SOC Turnover and Lime-CO2 Evolution during Liming of an Acid Andisol and Ultisol


Agricultural liming contributes significantly to atmospheric CO2 emission from soils but data on magnitude of lime- contributed CO2 in a wide range of acid soils are still few. Data on lime-contributed CO2 and SOC turnover for global acid soils are needed to estimate the potential contribution of agricultural liming to atmospheric CO2. Using Ca13CO3 (13C 99%) as lime and tracer, here we separated lime-contributed and SOC-originated CO2 evolution in an acidic Kuroboku Andisol from Tanashi, Tokyo Prefecture (35°44′ N, 139°32′ E) and Kunigami Mahji Ultisol of Nakijin, Okinawa Prefecture, Japan (26°38′ N, 127°58′ E). On the average, lime-CO2 was 76.84% (Kuroboku Andisol) and 66.36% (Kunigami Mahji Ultisol) of overall CO2 emission after 36 days. There was increased SOC turnover in all limed soils, confirming priming effect (PE) of liming. The calculated PE of lime (Kuroboku Andisol, 51.97% - 114.95%; Kunigami Mahji Ultisol, 10.13% - 35.61%) was entirely 12C turnover of stable soil organic carbon (SOC) since SMBC, a labile SOC pool, was suppressed by liming in our experiment. Our results confirmed that mineralization of lime-carbonates is the major source of CO2 emission from acid soils during agricultural liming. Liming can influence the size of CO2 evolution from agricultural ecosystems considering global extent of acid soils and current volume of lime utilization. We propose the inclusion of liming in simulating carbon dynamics in agricultural ecosystems.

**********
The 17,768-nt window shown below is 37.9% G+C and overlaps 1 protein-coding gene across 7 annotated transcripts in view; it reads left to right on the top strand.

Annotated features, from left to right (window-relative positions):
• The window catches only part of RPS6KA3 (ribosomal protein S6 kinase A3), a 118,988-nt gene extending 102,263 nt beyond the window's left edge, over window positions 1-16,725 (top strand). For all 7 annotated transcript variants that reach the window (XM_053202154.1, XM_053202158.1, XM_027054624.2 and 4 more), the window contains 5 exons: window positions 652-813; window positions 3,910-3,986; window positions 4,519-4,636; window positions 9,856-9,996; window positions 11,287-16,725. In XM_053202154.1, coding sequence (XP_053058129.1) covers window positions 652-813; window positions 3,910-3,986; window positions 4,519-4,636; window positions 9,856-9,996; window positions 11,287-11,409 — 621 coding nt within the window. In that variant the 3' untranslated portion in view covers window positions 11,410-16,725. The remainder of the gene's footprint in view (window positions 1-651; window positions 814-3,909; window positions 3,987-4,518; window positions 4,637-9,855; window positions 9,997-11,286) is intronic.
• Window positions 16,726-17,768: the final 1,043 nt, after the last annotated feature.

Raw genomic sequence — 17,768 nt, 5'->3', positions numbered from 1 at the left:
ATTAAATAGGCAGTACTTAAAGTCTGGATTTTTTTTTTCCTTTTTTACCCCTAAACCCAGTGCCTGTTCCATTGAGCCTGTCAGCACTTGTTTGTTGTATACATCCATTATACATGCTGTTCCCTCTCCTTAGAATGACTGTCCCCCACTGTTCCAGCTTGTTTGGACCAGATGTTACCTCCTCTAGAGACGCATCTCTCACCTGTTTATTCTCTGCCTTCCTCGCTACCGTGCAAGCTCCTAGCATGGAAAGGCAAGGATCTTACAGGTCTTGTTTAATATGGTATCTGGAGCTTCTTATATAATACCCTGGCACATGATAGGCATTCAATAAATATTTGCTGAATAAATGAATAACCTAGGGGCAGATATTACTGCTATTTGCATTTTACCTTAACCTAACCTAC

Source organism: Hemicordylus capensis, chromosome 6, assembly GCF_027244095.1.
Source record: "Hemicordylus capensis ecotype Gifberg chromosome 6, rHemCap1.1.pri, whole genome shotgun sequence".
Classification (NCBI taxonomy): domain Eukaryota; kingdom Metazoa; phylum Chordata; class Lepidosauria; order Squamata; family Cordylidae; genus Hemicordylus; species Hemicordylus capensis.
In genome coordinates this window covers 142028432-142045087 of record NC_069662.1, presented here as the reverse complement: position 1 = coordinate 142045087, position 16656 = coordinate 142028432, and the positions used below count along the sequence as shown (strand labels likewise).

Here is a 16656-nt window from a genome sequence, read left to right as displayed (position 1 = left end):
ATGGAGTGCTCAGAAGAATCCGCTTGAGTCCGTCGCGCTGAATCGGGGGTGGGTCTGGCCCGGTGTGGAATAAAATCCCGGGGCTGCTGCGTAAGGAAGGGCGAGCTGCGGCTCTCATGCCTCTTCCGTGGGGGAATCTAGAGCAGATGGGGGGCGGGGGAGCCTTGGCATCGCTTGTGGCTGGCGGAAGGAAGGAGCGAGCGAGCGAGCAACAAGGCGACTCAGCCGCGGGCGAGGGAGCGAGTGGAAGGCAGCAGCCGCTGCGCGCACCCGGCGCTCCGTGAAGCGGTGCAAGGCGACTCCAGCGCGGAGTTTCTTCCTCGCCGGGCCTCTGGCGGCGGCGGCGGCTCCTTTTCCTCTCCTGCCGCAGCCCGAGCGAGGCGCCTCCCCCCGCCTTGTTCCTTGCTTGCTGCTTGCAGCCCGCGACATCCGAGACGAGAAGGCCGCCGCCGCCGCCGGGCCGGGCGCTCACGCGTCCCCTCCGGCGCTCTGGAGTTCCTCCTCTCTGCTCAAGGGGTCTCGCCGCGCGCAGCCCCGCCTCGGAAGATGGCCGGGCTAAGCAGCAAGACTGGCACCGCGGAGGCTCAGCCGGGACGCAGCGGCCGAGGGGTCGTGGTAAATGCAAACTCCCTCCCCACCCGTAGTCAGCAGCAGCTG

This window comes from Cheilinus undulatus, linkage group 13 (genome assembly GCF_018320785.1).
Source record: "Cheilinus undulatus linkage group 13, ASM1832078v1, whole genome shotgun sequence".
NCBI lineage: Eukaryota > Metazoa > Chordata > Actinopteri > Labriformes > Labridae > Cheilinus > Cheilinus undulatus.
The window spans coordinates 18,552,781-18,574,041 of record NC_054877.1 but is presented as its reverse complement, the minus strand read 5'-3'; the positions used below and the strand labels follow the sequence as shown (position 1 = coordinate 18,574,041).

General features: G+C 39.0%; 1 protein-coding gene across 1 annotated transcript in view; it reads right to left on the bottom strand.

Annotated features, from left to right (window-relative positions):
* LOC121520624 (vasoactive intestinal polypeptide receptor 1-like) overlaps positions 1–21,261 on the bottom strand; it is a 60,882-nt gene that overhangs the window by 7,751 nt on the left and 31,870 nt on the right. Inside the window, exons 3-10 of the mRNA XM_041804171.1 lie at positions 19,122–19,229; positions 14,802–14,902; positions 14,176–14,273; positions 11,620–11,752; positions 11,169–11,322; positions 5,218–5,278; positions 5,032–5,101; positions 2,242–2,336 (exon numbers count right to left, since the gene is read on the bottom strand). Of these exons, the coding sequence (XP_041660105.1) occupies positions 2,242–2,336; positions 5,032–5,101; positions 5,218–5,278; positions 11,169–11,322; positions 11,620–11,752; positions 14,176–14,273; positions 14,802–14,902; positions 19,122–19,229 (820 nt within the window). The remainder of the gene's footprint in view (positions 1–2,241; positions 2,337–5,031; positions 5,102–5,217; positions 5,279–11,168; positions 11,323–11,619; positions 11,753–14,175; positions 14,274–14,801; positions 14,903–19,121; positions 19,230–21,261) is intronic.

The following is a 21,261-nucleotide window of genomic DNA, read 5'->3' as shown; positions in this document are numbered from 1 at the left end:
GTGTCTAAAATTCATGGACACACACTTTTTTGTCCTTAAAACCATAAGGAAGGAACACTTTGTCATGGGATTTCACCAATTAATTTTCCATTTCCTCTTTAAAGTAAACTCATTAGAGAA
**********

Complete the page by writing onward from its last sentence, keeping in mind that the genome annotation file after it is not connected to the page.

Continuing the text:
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W. Dumale Jr., T. Miyazaki, K. Hirai and T. Nishimura, "SOC Turnover and Lime-CO2 Evolution during Liming of an Acid Andisol and Ultisol," Open Journal of Soil Science, Vol. 1 No. 2, 2011, pp. 49-53. doi: 10.4236/ojss.2011.12007.

Conflicts of Interest

The authors declare no conflicts of interest.


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